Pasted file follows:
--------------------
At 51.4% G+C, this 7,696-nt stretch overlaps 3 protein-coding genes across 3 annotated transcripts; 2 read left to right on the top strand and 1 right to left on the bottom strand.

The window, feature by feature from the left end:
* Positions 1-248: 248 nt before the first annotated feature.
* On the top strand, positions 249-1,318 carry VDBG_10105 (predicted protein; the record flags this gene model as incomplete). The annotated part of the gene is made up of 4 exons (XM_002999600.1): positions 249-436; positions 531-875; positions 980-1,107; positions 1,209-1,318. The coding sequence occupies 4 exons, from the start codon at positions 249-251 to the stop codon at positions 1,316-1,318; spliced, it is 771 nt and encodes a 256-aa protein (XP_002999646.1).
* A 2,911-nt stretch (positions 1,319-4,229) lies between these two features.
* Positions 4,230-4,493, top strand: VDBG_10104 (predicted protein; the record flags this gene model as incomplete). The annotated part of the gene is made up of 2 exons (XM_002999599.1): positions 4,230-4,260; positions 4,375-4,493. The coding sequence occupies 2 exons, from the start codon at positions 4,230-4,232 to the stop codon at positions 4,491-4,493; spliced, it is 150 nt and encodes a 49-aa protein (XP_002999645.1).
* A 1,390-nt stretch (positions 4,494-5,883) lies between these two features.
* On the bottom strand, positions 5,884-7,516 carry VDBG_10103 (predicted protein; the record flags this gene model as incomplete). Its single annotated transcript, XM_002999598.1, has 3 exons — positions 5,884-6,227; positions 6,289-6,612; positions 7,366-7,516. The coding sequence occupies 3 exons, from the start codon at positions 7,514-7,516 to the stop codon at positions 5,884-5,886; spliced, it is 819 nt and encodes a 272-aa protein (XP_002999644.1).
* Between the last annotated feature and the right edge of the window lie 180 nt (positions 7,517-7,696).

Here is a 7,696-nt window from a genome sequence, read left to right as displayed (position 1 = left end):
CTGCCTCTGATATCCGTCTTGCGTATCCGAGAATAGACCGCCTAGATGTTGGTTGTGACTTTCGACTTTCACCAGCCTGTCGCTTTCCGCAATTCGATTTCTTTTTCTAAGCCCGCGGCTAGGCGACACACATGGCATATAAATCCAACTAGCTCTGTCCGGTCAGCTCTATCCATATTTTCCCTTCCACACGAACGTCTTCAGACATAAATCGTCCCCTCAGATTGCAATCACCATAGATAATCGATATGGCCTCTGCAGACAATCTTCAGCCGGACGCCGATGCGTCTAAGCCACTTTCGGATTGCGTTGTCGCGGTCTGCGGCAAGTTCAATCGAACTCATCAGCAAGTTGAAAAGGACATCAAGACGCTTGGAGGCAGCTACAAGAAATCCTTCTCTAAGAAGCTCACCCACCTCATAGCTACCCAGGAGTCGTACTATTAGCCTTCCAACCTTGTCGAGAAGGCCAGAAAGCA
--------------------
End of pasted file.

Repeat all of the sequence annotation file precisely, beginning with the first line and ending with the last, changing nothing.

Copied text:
At 51.4% G+C, this 7,696-nt stretch overlaps 3 protein-coding genes across 3 annotated transcripts; 2 read left to right on the top strand and 1 right to left on the bottom strand.

The window, feature by feature from the left end:
* Positions 1-248: 248 nt before the first annotated feature.
* On the top strand, positions 249-1,318 carry VDBG_10105 (predicted protein; the record flags this gene model as incomplete). The annotated part of the gene is made up of 4 exons (XM_002999600.1): positions 249-436; positions 531-875; positions 980-1,107; positions 1,209-1,318. The coding sequence occupies 4 exons, from the start codon at positions 249-251 to the stop codon at positions 1,316-1,318; spliced, it is 771 nt and encodes a 256-aa protein (XP_002999646.1).
* A 2,911-nt stretch (positions 1,319-4,229) lies between these two features.
* Positions 4,230-4,493, top strand: VDBG_10104 (predicted protein; the record flags this gene model as incomplete). The annotated part of the gene is made up of 2 exons (XM_002999599.1): positions 4,230-4,260; positions 4,375-4,493. The coding sequence occupies 2 exons, from the start codon at positions 4,230-4,232 to the stop codon at positions 4,491-4,493; spliced, it is 150 nt and encodes a 49-aa protein (XP_002999645.1).
* A 1,390-nt stretch (positions 4,494-5,883) lies between these two features.
* On the bottom strand, positions 5,884-7,516 carry VDBG_10103 (predicted protein; the record flags this gene model as incomplete). Its single annotated transcript, XM_002999598.1, has 3 exons — positions 5,884-6,227; positions 6,289-6,612; positions 7,366-7,516. The coding sequence occupies 3 exons, from the start codon at positions 7,514-7,516 to the stop codon at positions 5,884-5,886; spliced, it is 819 nt and encodes a 272-aa protein (XP_002999644.1).
* Between the last annotated feature and the right edge of the window lie 180 nt (positions 7,517-7,696).

Here is a 7,696-nt window from a genome sequence, read left to right as displayed (position 1 = left end):
CTGCCTCTGATATCCGTCTTGCGTATCCGAGAATAGACCGCCTAGATGTTGGTTGTGACTTTCGACTTTCACCAGCCTGTCGCTTTCCGCAATTCGATTTCTTTTTCTAAGCCCGCGGCTAGGCGACACACATGGCATATAAATCCAACTAGCTCTGTCCGGTCAGCTCTATCCATATTTTCCCTTCCACACGAACGTCTTCAGACATAAATCGTCCCCTCAGATTGCAATCACCATAGATAATCGATATGGCCTCTGCAGACAATCTTCAGCCGGACGCCGATGCGTCTAAGCCACTTTCGGATTGCGTTGTCGCGGTCTGCGGCAAGTTCAATCGAACTCATCAGCAAGTTGAAAAGGACATCAAGACGCTTGGAGGCAGCTACAAGAAATCCTTCTCTAAGAAGCTCACCCACCTCATAGCTACCCAGGAGTCGTACTATTAGCCTTCCAACCTTGTCGAGAAGGCCAGAAAGCA